Analysis: “Renewed” implies rebirth. The most probable reason why this became the theme for the 2020 season is due to the dawn of a new decade. This can be treated as a soft reboot of the past decade, which is a new beginning for us to face the problems that have been lingering since the past decade and to deal with any new issues that may come up. The issues carried forward that I believe will be included are issues of climate change, political strife, division within society and inequality. Potential issues we will be dealing with are cyber security, job security (due to AI and automation) and potential changes in the political climate.
Art and Music: Might include Stravinsky’s Firebird Suite, since the firebird symbolizes the cycle of rebirth and hence, renewal. Furthermore, another idea would be remixes of the same song. This would tie into the syllabus of songs being ‘renewed’ and made into different (could be better… or worse) versions. With this in mind, I personally think that there would be sub-sections of “famous songs that have been sued with copyright infringement”– for example, in 2007, 50 Cent was sued over the line “Go shawty. It’s your birthday.” in the song ‘In Da Club’. The plaintiff, a music publisher, claimed that the lyrics were copied from its song ‘It’s Your Birthday,’ which was written by Luther Cambell. However, the court ruled for 50 Cent, holding that those lyrics were not original because the phrase was a common chant in hip-hop events and Cambell admitted he did not create the phrase.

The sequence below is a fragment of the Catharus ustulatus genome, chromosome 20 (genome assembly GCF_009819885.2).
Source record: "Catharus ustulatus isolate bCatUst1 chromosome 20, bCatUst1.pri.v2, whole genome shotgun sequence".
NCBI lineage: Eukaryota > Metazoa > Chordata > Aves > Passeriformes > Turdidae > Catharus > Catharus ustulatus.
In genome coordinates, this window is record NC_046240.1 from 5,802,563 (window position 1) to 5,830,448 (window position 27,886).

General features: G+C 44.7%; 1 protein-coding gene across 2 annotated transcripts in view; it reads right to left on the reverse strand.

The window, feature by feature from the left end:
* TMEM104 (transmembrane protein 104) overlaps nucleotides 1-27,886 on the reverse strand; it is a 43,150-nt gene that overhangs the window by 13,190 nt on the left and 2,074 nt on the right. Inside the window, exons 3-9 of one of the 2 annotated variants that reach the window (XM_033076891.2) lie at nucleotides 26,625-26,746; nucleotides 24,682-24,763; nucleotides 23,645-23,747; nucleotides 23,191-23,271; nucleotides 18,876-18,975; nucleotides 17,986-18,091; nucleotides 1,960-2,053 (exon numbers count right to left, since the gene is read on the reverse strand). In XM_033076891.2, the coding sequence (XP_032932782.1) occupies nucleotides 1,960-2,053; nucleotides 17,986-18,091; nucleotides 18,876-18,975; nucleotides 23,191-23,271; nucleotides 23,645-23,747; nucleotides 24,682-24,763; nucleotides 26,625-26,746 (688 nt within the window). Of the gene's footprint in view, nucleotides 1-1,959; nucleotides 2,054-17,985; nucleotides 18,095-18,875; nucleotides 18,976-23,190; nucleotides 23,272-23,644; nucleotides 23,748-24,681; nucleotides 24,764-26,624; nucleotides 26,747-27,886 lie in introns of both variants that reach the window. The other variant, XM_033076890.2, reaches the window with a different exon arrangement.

Several paths for science: the first being the science of climates and green technology, since climate change has been, and will be a serious issue in the coming decade (also, 2019 was the year where we had Greta Thunberg and the climate protests). Hence, topics could include global warming, CFCs and their history, how ozone depletion occurs (radicals and such) and other green technologies, like how we replaced CFCs (and how the ozone might restore itself), electric cars, solar panels, etc. Another idea for science comes in the form of cyber security and technology. Topics may discuss automation, computers and how they work. Cyber warfare might be included to introduce the concept of ‘renewed’ warfare– not one of weapons and escalating armament, but that of cyber networks. Topics could even include how governments prepare for cyber warfare.